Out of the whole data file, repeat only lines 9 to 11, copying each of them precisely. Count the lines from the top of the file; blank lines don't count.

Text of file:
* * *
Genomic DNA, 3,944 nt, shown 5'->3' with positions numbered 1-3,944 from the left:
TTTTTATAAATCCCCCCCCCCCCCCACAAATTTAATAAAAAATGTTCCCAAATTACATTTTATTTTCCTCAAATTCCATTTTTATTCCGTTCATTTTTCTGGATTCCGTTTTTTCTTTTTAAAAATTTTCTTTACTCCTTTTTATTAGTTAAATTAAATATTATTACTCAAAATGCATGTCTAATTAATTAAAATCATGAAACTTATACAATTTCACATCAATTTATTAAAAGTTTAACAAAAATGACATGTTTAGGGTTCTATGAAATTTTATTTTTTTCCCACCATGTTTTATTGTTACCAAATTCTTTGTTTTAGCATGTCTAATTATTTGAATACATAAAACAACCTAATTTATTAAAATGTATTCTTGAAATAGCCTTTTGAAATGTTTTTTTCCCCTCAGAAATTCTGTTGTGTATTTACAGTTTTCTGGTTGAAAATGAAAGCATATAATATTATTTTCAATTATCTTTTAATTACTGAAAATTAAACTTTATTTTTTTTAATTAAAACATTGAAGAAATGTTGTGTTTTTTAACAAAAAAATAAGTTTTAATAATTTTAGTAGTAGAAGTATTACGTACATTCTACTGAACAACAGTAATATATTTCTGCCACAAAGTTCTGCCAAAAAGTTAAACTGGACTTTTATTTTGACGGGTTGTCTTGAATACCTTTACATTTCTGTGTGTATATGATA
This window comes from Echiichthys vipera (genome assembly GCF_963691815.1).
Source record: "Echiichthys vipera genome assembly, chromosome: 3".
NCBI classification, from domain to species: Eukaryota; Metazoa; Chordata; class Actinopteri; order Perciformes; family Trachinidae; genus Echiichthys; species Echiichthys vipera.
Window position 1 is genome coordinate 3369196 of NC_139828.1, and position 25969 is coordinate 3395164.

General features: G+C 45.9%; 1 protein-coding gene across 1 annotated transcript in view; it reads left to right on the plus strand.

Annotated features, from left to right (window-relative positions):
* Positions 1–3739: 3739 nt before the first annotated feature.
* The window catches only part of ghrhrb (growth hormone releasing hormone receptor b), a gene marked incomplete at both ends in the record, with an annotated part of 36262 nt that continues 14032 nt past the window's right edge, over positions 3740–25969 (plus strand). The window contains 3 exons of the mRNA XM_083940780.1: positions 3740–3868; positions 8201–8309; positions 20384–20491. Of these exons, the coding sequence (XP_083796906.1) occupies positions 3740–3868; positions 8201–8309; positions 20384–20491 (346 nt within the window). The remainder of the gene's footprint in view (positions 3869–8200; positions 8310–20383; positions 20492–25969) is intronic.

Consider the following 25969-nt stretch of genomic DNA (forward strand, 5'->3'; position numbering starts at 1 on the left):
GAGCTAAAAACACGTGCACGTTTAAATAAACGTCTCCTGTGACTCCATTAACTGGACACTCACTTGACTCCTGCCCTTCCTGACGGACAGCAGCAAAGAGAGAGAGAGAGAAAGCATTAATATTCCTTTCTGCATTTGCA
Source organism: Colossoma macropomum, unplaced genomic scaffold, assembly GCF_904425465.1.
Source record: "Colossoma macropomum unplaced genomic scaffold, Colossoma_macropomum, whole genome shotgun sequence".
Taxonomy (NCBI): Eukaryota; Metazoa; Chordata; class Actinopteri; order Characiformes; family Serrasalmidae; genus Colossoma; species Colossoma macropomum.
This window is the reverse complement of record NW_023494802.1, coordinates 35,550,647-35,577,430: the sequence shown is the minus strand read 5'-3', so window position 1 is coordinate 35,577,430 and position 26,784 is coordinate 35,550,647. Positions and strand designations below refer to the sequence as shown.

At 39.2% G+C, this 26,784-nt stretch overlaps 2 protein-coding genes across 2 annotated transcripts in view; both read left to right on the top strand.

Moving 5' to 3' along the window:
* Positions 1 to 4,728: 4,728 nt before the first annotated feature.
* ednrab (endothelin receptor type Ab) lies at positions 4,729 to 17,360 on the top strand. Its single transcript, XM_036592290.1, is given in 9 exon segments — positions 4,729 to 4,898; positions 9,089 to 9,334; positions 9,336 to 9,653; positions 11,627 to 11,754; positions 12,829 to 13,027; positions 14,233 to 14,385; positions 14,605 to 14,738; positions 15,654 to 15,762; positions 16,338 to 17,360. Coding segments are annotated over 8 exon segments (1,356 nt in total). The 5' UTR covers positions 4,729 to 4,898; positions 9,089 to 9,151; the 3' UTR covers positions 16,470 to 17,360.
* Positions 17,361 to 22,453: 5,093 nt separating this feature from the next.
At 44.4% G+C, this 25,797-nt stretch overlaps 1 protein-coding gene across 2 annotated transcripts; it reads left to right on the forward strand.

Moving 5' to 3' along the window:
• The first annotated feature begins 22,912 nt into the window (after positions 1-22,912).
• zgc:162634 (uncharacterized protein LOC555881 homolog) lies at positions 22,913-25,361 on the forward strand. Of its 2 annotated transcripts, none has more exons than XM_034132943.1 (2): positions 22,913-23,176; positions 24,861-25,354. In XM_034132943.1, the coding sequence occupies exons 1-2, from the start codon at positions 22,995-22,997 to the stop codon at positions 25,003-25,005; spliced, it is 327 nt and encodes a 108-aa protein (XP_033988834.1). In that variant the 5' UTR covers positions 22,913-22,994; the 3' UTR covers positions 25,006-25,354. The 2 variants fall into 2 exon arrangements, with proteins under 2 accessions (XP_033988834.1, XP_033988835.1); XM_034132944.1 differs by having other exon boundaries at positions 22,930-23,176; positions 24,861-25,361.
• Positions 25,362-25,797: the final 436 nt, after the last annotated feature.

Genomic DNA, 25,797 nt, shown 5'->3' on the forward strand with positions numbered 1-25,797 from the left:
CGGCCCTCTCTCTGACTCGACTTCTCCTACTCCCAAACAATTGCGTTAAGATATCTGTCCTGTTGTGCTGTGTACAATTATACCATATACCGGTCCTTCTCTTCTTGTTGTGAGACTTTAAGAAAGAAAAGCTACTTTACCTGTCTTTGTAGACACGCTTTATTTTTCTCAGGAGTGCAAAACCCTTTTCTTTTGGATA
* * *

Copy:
* Positions 1–3739: 3739 nt before the first annotated feature.
* The window catches only part of ghrhrb (growth hormone releasing hormone receptor b), a gene marked incomplete at both ends in the record, with an annotated part of 36262 nt that continues 14032 nt past the window's right edge, over positions 3740–25969 (plus strand). The window contains 3 exons of the mRNA XM_083940780.1: positions 3740–3868; positions 8201–8309; positions 20384–20491. Of these exons, the coding sequence (XP_083796906.1) occupies positions 3740–3868; positions 8201–8309; positions 20384–20491 (346 nt within the window). The remainder of the gene's footprint in view (positions 3869–8200; positions 8310–20383; positions 20492–25969) is intronic.

Consider the following 25969-nt stretch of genomic DNA (forward strand, 5'->3'; position numbering starts at 1 on the left):